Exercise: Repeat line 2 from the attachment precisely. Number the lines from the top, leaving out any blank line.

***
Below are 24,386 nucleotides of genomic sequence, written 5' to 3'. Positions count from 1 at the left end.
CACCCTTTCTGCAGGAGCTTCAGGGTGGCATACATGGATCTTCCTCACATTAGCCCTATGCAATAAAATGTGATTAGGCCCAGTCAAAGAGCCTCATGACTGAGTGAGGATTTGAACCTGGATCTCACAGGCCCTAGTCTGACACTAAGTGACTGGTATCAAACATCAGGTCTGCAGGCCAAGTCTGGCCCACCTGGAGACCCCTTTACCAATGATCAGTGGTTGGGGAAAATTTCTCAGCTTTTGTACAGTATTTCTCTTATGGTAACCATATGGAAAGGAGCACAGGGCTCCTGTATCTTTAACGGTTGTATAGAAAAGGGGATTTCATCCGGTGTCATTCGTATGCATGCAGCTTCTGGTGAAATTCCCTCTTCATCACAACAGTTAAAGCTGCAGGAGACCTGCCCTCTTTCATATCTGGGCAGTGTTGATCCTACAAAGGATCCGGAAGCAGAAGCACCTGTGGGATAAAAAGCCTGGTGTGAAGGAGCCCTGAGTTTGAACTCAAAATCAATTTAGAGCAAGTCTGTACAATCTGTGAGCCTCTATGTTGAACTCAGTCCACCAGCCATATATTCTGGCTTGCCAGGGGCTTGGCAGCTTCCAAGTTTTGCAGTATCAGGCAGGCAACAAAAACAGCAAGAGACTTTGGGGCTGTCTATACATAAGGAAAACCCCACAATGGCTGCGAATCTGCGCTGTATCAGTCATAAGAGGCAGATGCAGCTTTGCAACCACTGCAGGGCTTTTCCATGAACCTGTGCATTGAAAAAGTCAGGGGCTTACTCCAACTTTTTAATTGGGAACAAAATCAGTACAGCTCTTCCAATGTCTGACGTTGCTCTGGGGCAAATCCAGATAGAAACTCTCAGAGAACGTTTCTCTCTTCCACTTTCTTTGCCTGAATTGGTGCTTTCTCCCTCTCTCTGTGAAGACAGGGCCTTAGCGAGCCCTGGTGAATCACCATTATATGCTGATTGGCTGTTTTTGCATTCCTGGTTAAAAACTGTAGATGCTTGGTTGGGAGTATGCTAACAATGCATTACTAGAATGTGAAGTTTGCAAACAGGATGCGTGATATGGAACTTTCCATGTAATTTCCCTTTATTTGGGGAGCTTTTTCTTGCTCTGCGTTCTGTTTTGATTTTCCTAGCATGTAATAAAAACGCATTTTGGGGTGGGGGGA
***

CACCCTTTCTGCAGGAGCTTCAGGGTGGCATACATGGATCTTCCTCACATTAGCCCTATGCAATAAAATGTGATTAGGCCCAGTCAAAGAGCCTCATGACTGAGTGAGGATTTGAACCTGGATCTCACAGGCCCTAGTCTGACACTAAGTGACTGGTATCAAACATCAGGTCTGCAGGCCAAGTCTGGCCCACCTGGAGACCCCTTTACCAATGATCAGTGGTTGGGGAAAATTTCTCAGCTTTTGTACAGTATTTCTCTTATGGTAACCATATGGAAAGGAGCACAGGGCTCCTGTATCTTTAACGGTTGTATAGAAAAGGGGATTTCATCCGGTGTCATTCGTATGCATGCAGCTTCTGGTGAAATTCCCTCTTCATCACAACAGTTAAAGCTGCAGGAGACCTGCCCTCTTTCATATCTGGGCAGTGTTGATCCTACAAAGGATCCGGAAGCAGAAGCACCTGTGGGATAAAAAGCCTGGTGTGAAGGAGCCCTGAGTTTGAACTCAAAATCAATTTAGAGCAAGTCTGTACAATCTGTGAGCCTCTATGTTGAACTCAGTCCACCAGCCATATATTCTGGCTTGCCAGGGGCTTGGCAGCTTCCAAGTTTTGCAGTATCAGGCAGGCAACAAAAACAGCAAGAGACTTTGGGGCTGTCTATACATAAGGAAAACCCCACAATGGCTGCGAATCTGCGCTGTATCAGTCATAAGAGGCAGATGCAGCTTTGCAACCACTGCAGGGCTTTTCCATGAACCTGTGCATTGAAAAAGTCAGGGGCTTACTCCAACTTTTTAATTGGGAACAAAATCAGTACAGCTCTTCCAATGTCTGACGTTGCTCTGGGGCAAATCCAGATAGAAACTCTCAGAGAACGTTTCTCTCTTCCACTTTCTTTGCCTGAATTGGTGCTTTCTCCCTCTCTCTGTGAAGACAGGGCCTTAGCGAGCCCTGGTGAATCACCATTATATGCTGATTGGCTGTTTTTGCATTCCTGGTTAAAAACTGTAGATGCTTGGTTGGGAGTATGCTAACAATGCATTACTAGAATGTGAAGTTTGCAAACAGGATGCGTGATATGGAACTTTCCATGTAATTTCCCTTTATTTGGGGAGCTTTTTCTTGCTCTGCGTTCTGTTTTGATTTTCCTAGCATGTAATAAAAACGCATTTTGGGGTGGGGGGA